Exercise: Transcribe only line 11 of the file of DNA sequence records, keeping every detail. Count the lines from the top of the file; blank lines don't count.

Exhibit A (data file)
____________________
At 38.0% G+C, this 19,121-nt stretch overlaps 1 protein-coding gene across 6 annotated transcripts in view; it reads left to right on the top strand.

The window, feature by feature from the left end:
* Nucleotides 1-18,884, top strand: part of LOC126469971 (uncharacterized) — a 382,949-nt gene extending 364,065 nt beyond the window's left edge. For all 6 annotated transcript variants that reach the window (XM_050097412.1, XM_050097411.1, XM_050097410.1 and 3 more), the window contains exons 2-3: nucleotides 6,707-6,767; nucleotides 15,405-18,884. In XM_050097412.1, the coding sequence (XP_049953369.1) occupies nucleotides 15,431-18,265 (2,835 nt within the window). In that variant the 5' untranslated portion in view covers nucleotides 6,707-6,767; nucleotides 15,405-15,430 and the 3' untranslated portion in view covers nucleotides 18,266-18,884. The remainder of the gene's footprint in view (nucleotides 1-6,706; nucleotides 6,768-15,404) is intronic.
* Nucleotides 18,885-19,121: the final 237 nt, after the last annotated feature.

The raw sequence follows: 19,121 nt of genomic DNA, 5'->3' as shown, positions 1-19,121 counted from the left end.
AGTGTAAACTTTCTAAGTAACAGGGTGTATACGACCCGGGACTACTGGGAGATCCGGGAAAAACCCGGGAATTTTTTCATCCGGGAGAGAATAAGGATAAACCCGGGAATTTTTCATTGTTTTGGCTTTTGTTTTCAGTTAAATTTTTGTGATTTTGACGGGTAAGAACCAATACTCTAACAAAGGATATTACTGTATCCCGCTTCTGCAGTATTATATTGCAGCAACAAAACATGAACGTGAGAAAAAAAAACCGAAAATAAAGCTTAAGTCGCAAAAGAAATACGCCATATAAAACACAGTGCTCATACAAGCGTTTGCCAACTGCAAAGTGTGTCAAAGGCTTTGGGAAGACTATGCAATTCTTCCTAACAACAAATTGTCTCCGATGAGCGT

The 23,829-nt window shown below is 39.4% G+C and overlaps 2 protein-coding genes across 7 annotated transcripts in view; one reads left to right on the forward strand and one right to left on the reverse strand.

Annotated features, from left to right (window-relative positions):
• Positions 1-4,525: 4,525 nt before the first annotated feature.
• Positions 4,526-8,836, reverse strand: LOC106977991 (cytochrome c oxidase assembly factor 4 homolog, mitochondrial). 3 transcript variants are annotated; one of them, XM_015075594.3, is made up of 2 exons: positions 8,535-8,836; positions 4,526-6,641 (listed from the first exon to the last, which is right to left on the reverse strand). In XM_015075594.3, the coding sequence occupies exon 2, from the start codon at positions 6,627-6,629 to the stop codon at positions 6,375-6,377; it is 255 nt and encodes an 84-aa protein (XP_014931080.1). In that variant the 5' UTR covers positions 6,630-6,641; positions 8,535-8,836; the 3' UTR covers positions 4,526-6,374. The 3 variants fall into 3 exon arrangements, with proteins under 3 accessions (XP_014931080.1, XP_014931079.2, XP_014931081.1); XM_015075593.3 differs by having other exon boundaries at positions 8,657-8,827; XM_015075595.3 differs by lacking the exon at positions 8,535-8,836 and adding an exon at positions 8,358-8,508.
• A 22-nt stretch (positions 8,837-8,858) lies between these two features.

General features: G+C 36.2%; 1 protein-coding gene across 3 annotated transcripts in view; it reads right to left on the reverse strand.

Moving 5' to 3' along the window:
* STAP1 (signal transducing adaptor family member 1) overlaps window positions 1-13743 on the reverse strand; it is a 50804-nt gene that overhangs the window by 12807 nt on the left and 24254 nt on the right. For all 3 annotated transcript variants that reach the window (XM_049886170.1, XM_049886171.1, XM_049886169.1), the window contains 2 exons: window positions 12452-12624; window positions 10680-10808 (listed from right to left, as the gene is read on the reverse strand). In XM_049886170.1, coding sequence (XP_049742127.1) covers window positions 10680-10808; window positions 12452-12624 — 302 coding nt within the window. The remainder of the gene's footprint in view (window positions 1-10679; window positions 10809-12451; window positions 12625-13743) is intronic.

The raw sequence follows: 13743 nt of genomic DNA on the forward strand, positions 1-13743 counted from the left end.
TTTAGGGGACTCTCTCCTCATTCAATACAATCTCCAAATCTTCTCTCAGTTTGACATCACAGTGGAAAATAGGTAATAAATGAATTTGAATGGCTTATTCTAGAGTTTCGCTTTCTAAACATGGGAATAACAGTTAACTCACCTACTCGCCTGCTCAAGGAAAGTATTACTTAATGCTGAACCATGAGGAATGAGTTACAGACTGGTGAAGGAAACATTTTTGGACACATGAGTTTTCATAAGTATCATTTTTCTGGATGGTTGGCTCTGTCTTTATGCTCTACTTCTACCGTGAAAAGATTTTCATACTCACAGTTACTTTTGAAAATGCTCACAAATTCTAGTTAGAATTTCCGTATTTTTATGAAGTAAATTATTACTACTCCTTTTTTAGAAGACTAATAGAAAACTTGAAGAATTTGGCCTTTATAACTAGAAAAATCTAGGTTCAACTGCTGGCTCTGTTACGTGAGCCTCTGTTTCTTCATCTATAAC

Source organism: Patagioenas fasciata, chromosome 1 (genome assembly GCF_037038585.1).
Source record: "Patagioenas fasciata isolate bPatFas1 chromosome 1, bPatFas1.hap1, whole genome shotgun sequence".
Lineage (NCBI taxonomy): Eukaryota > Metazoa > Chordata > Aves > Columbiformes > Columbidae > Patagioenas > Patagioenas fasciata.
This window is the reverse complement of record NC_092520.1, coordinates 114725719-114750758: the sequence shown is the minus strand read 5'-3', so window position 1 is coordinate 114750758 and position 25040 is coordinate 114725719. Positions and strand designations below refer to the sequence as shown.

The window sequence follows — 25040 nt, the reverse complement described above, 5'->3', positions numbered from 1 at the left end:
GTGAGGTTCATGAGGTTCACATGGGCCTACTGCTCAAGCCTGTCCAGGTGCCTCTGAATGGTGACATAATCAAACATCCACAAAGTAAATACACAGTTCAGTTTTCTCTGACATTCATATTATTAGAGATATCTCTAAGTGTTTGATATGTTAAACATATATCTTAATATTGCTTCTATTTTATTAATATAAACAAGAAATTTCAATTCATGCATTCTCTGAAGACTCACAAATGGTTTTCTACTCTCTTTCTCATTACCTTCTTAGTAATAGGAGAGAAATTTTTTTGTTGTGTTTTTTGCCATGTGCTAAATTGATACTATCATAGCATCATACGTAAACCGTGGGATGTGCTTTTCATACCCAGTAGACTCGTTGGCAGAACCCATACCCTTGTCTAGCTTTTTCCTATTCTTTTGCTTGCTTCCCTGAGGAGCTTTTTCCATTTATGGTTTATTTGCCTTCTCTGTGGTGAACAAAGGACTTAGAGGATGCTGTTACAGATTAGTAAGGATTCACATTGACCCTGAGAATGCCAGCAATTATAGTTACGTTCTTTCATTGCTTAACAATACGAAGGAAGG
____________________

• A 22-nt stretch (positions 8,837-8,858) lies between these two features.